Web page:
Must wager it all first

A New Jersey man is suing FanDuel Sportsbook in a case that could have implications in the poker world. Paul Manganaro, like many people around the United States and the world, deposited money into his sports betting account – FanDuel, in this case, if that was not apparent – to place a wager on the Super Bowl. He lost $200 – he bet on the Los Angeles Rams to cover at -4.5, but they only won by 3 – so he decided to withdraw his remaining $300 that he had deposited, not wanting to risk any more. But FanDuel wouldn’t let him.

According to Manganaro’s lawsuit, FanDuel would only let him cash out if he wagered that money. In gambling parlance, there was a “playthrough” requirement on his deposit.

Money laundering prevention

The natural reaction to hearing about this is probably, “That’s bullshit! It’s his money, so they should let him withdraw it,” and that’s a reasonable take. FanDuel does, however, have a clause on their FAQ that reads, “The withdrawal process is intended only for winnings. If you would like a refund on one of your recent deposits, please contact our support team via chat or email below.”

So why would FanDuel have this policy? Why are customers committed to gambling all the money they deposit? Why can’t a customer change their mind (subject to contacting the support team)? The reason is money laundering. Put simply, it would be too easy for criminals to “wash” their money through a sportsbook by making a deposit, gambling a little bit for cover, then cashing out.

Manganaro doesn’t buy that, though. He claims that FanDuel has violated the New Jersey Consumer Fraud Act by requiring him to wager his own money before letting him cash out. He also accuses FanDuel of fraud and civil conspiracy and wants the company to return any requested funds to players plus treble damages.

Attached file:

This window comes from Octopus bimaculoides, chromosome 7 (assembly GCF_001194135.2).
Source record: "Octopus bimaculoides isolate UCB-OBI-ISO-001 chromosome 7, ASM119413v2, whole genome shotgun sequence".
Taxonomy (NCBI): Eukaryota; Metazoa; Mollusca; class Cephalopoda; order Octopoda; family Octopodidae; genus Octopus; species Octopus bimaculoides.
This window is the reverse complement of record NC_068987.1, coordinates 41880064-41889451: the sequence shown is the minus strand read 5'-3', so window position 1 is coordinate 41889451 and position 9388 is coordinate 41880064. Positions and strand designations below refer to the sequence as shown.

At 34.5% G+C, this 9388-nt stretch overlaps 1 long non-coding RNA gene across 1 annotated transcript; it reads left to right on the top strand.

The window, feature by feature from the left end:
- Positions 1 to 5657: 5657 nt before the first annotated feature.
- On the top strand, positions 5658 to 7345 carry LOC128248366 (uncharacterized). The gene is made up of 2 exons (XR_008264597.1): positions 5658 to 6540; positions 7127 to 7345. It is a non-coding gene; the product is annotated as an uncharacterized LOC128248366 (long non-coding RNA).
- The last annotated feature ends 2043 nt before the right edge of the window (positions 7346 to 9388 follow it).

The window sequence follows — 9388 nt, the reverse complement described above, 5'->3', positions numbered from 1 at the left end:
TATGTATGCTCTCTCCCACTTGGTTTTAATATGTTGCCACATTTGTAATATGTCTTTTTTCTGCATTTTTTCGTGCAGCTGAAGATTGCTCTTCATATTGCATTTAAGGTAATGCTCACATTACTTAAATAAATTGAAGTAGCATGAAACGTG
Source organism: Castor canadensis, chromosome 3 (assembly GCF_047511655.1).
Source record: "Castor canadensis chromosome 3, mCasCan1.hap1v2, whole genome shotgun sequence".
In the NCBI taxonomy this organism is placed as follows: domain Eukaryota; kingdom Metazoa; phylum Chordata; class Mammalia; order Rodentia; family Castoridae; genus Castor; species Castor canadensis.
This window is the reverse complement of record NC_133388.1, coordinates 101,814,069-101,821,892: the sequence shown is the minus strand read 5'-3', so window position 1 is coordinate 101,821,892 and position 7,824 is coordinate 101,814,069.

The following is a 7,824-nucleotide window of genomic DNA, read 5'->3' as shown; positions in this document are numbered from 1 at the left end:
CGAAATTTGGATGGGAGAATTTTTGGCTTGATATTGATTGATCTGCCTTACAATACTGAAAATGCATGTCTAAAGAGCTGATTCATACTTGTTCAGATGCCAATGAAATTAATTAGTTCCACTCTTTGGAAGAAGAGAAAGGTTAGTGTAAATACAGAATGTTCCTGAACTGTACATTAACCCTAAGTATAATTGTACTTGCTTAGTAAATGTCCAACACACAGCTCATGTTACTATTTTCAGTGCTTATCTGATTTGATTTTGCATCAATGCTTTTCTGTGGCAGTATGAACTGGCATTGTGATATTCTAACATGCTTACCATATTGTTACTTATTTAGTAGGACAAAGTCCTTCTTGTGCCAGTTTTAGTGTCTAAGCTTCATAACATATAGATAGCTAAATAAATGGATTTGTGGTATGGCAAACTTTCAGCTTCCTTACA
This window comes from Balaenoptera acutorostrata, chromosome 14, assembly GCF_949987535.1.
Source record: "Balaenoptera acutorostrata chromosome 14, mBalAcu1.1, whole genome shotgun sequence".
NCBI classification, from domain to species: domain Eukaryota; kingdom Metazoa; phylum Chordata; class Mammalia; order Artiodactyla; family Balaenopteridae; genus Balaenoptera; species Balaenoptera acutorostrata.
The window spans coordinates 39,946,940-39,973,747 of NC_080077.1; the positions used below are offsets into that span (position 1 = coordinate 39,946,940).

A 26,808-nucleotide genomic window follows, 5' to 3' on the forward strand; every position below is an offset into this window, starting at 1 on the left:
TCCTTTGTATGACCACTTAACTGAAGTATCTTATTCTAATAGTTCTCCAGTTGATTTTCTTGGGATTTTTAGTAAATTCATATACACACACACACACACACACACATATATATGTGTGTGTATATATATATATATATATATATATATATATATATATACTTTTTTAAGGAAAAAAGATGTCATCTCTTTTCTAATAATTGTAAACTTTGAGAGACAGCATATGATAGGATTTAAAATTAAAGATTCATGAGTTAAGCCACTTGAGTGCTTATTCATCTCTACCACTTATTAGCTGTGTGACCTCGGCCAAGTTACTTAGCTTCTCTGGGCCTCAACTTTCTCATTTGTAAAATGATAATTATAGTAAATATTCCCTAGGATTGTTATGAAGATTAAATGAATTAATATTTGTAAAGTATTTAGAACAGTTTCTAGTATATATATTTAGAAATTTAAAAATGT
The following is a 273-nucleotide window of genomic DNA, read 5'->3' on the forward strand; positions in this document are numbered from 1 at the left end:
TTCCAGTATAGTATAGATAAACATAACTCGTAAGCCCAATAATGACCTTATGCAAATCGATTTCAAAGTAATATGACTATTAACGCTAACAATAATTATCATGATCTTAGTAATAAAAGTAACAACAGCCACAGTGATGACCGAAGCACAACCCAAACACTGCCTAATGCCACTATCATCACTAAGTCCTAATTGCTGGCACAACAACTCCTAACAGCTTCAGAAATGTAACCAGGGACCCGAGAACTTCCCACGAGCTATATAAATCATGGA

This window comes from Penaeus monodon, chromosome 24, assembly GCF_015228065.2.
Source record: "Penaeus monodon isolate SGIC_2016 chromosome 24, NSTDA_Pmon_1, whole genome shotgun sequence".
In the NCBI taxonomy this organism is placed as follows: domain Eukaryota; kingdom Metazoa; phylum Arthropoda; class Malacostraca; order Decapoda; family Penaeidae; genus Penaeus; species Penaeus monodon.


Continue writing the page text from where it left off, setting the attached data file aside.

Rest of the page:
The lawsuit states that a major reason that he chose FanDuel was because the site promised he could “easily deposit and withdraw unused funds.”

Things tend to work differently in poker

Playthrough requirements are not a new concept to online gambling. In online poker, they are typically seen when it comes to earning deposit bonuses. While “no deposit” bonuses do still exist, the typical poker bonus is related to a deposit. A customer deposits money and the poker room gives them a bonus of some percentage. For example, a poker room might offer a 100% deposit bonus up to $1,000, so if someone deposits $200, they receive a $200 bonus.

But that’s where playthrough requirements come in. You don’t just get the bonus right away. You usually have to release it in increments by playing a certain amount. For sports betting or casino, that could mean wagering a certain multiple of the bonus. In poker nowadays, it usually means earning a certain number of loyalty points (based off of rake). Earn x number of points, release $20 of the bonus. Another x number of points, release another $20, etc.

The big difference between online poker and this FanDuel sportsbook case, though, is that typically, online poker rooms allow customers to withdraw their released bonuses and their deposit without a problem. They may delay the cash out while they make sure everything looks on the up and up (that is, it doesn’t look like money laundering), but your money is your money.

It’s a tricky balancing act: erect a significant hurdle to money laundering by requiring players to wager their entire deposit or trust your security checks and allow cash outs at any time?

Leave a Comment

Your email address will not be published. Required fields are marked *